Following Paddle8 Bankruptcy Filing, Former CEO Sued for $1 Million

A group of unnamed creditors are suing online auction house Paddle8’s former chief executive Valentine Uhovski for $1 million, in addition to legal fees and interest, reports the Art Newspaper. Filed in bankruptcy court in the southern district of New York on May 1, the suit accuses Uhovski—who joined the auction house from Tumblr in November 2019, only to step down in February—of engaging in “acts of gross mismanagement and disloyalty.” It claims he misappropriated funds and used profits from sales and charity auctions to cover the company’s operating expenses.

The suit comes on the heels of several legal actions against the company. In March, the artist-run nonprofit Film-Makers’ Cooperative—a division of and the operational name of the New American Cinema Group—filed a complaint alleging that the company misappropriated funds from a charity auction held last November, which included donated works by artists such as Jim Jarmusch, John Ahearn, Kiki Smith, and Walter Robinson. Among the bankruptcy creditors listed in the suit are the Rema Hort Mann Foundation, which claimed it was owed around $100,000; Jay-Z’s Shawn Carter Foundation, which was looking to collect $65,000; and celebrities Justin and Hailey Bieber. One week after the suit was filed, the auction house filed for Chapter 11 bankruptcy protection, which protects companies as they reorganize their debt.

“We are deeply concerned by Paddle8’s bankruptcy filing, particularly given that the director of Paddle8’s board, Peter Rich, specifically acknowledged Paddle8’s payment obligations to the nonprofit charity in writing less than a week ago, and assured us that Paddle8 had ‘made arrangements to settle your client’s monies due immediately,’” Paul Cossu, an attorney for the New American Cinema Group, told Artnet News back in March. “It now appears that this was nothing but a bad-faith stalling tactic to buy Paddle8 time to wire money that should be going to charities to its lawyers.”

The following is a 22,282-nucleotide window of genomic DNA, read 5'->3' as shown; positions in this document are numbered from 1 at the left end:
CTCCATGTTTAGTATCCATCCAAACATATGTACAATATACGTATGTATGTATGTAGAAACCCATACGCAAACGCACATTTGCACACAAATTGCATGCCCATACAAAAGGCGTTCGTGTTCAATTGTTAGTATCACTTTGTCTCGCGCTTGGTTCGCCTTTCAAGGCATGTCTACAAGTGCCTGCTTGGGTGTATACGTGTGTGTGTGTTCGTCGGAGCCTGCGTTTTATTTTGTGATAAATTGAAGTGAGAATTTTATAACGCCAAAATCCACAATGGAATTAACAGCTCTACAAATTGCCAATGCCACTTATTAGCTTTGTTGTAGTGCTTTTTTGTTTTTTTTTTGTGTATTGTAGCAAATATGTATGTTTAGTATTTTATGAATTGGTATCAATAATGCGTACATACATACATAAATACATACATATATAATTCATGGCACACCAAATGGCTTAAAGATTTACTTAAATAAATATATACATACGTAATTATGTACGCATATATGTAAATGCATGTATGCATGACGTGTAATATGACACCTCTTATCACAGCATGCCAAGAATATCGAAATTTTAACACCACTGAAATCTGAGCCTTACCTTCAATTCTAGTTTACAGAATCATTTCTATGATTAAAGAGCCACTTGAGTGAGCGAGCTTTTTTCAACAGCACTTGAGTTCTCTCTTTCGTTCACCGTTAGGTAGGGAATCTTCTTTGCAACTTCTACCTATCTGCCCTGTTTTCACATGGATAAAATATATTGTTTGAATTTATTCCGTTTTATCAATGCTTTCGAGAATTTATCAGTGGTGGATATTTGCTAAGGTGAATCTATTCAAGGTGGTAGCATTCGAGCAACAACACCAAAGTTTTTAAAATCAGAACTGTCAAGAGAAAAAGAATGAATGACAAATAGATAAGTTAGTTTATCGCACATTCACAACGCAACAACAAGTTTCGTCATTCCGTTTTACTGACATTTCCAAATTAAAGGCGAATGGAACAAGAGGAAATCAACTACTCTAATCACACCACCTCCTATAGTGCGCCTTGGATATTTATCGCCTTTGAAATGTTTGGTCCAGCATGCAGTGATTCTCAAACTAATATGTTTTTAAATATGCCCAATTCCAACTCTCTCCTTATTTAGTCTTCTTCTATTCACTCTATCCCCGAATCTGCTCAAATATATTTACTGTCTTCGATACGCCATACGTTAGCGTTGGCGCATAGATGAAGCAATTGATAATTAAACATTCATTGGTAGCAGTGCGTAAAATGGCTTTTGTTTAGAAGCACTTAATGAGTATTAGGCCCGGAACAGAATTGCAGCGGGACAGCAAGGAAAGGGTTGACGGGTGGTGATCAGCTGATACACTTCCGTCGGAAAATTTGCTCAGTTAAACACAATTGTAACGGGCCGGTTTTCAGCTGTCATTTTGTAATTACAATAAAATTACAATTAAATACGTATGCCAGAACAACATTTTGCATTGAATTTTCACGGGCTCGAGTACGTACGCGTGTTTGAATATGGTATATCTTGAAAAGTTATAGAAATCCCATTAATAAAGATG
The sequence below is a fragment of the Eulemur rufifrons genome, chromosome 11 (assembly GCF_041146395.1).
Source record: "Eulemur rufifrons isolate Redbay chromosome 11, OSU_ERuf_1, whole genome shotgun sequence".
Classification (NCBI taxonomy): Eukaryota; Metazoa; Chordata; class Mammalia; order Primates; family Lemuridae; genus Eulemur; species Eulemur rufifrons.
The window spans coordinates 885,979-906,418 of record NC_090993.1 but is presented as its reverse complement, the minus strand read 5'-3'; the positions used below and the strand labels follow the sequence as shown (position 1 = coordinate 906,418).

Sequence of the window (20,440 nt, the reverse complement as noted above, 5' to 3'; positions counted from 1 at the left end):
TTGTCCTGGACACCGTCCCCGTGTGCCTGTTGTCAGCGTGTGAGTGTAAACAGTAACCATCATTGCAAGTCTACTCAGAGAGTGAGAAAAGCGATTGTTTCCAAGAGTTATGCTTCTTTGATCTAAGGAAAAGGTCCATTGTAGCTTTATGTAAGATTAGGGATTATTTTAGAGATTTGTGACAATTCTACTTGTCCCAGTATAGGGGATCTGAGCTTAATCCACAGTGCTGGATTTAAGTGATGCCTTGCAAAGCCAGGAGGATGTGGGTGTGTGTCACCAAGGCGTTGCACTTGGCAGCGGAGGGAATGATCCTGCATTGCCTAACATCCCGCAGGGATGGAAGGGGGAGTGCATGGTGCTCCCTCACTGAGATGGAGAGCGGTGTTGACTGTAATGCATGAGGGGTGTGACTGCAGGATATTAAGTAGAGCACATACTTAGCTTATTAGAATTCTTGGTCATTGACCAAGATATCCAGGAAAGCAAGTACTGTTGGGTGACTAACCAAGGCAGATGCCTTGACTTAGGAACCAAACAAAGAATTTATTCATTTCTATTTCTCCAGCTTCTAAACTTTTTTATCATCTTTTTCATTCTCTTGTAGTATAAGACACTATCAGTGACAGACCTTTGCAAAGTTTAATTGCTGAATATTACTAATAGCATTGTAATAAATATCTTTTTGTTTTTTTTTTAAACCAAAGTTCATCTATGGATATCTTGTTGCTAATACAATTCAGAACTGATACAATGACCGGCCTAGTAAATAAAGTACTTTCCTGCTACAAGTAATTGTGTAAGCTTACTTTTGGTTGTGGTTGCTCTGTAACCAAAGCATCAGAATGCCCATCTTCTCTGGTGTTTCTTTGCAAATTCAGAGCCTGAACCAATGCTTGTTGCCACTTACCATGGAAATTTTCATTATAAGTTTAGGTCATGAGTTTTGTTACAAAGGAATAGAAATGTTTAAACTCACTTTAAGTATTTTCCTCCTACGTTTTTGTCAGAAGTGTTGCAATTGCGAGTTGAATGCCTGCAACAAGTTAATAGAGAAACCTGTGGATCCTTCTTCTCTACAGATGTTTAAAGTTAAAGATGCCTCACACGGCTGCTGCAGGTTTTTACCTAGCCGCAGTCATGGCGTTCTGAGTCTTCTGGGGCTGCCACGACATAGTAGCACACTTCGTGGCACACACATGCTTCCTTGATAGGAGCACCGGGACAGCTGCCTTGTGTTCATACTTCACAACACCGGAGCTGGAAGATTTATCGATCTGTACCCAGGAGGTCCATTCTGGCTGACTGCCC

In recent months, smaller galleries have also reported that Paddle8 failed to remit payments. Brooklyn’s Ortega y Gasset Projects is still waiting for $12,000 from a Paddle8 auction held last December, Underdonk Gallery said it never received the $15,880 from a benefit auction in November, and Chicago’s artist-run space Prairie is expecting at least $16,000 from a February auction. The lost funds also affect the artists who donated their works and were slated to receive a percentage of the proceeds.

In an email to Artnews, Uhovski said: “I was blindsided by this bizarre suit, as was nearly every wonderful colleague that I’ve worked with. During my time as a leader for CEO my priority was fighting for the brand, employees, and partners we love. The owner made that commitment impossible, and I left the company in February after months of deceit and misinformation. A lot of pain was brought on to the staff, and the organizations and this is just the latest ruthless blow. I have every piece of evidence to back up my work and integrity and will not tolerate these hurtful lies.”

Paddle8 was founded in 2011 by Alexander Gilkes, Aditya Julka, and Osman Khan, and was one of the first online platforms specializing in the art world’s “middle market.” It announced a high-profile merger with the Berlin-based online auction house Auctionata in 2016, but the partnership dissolved a year later when Auctionata filed for insolvency.